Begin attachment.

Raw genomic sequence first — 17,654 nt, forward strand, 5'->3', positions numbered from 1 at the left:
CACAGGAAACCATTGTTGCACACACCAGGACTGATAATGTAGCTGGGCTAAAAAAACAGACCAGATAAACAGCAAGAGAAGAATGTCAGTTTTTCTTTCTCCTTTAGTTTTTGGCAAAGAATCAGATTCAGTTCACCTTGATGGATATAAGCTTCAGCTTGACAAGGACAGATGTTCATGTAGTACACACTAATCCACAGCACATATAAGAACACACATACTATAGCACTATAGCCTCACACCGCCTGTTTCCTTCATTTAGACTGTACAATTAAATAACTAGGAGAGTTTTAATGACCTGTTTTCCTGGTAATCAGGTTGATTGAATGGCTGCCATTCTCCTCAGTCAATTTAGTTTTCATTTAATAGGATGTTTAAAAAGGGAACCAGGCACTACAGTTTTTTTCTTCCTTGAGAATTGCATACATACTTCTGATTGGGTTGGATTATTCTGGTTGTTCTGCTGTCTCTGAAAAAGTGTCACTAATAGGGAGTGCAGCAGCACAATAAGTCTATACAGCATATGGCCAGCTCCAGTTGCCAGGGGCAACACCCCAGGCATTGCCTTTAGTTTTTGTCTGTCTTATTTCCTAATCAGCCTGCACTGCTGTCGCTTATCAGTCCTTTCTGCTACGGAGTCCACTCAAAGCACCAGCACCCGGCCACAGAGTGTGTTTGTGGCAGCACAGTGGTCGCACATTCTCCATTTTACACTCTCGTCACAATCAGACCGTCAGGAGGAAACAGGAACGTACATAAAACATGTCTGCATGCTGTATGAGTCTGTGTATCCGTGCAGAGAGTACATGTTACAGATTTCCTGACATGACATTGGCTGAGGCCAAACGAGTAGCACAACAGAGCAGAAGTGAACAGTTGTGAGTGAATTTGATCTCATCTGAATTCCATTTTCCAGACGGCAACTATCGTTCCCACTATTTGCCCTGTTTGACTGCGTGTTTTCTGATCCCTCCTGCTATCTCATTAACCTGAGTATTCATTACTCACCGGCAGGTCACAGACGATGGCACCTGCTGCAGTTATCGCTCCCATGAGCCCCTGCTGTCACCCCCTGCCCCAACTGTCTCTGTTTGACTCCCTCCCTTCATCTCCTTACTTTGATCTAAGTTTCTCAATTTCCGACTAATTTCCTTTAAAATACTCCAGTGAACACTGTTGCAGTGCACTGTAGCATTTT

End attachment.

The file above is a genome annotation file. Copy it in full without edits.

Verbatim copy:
Raw genomic sequence first — 17,654 nt, forward strand, 5'->3', positions numbered from 1 at the left:
CACAGGAAACCATTGTTGCACACACCAGGACTGATAATGTAGCTGGGCTAAAAAAACAGACCAGATAAACAGCAAGAGAAGAATGTCAGTTTTTCTTTCTCCTTTAGTTTTTGGCAAAGAATCAGATTCAGTTCACCTTGATGGATATAAGCTTCAGCTTGACAAGGACAGATGTTCATGTAGTACACACTAATCCACAGCACATATAAGAACACACATACTATAGCACTATAGCCTCACACCGCCTGTTTCCTTCATTTAGACTGTACAATTAAATAACTAGGAGAGTTTTAATGACCTGTTTTCCTGGTAATCAGGTTGATTGAATGGCTGCCATTCTCCTCAGTCAATTTAGTTTTCATTTAATAGGATGTTTAAAAAGGGAACCAGGCACTACAGTTTTTTTCTTCCTTGAGAATTGCATACATACTTCTGATTGGGTTGGATTATTCTGGTTGTTCTGCTGTCTCTGAAAAAGTGTCACTAATAGGGAGTGCAGCAGCACAATAAGTCTATACAGCATATGGCCAGCTCCAGTTGCCAGGGGCAACACCCCAGGCATTGCCTTTAGTTTTTGTCTGTCTTATTTCCTAATCAGCCTGCACTGCTGTCGCTTATCAGTCCTTTCTGCTACGGAGTCCACTCAAAGCACCAGCACCCGGCCACAGAGTGTGTTTGTGGCAGCACAGTGGTCGCACATTCTCCATTTTACACTCTCGTCACAATCAGACCGTCAGGAGGAAACAGGAACGTACATAAAACATGTCTGCATGCTGTATGAGTCTGTGTATCCGTGCAGAGAGTACATGTTACAGATTTCCTGACATGACATTGGCTGAGGCCAAACGAGTAGCACAACAGAGCAGAAGTGAACAGTTGTGAGTGAATTTGATCTCATCTGAATTCCATTTTCCAGACGGCAACTATCGTTCCCACTATTTGCCCTGTTTGACTGCGTGTTTTCTGATCCCTCCTGCTATCTCATTAACCTGAGTATTCATTACTCACCGGCAGGTCACAGACGATGGCACCTGCTGCAGTTATCGCTCCCATGAGCCCCTGCTGTCACCCCCTGCCCCAACTGTCTCTGTTTGACTCCCTCCCTTCATCTCCTTACTTTGATCTAAGTTTCTCAATTTCCGACTAATTTCCTTTAAAATACTCCAGTGAACACTGTTGCAGTGCACTGTAGCATTTT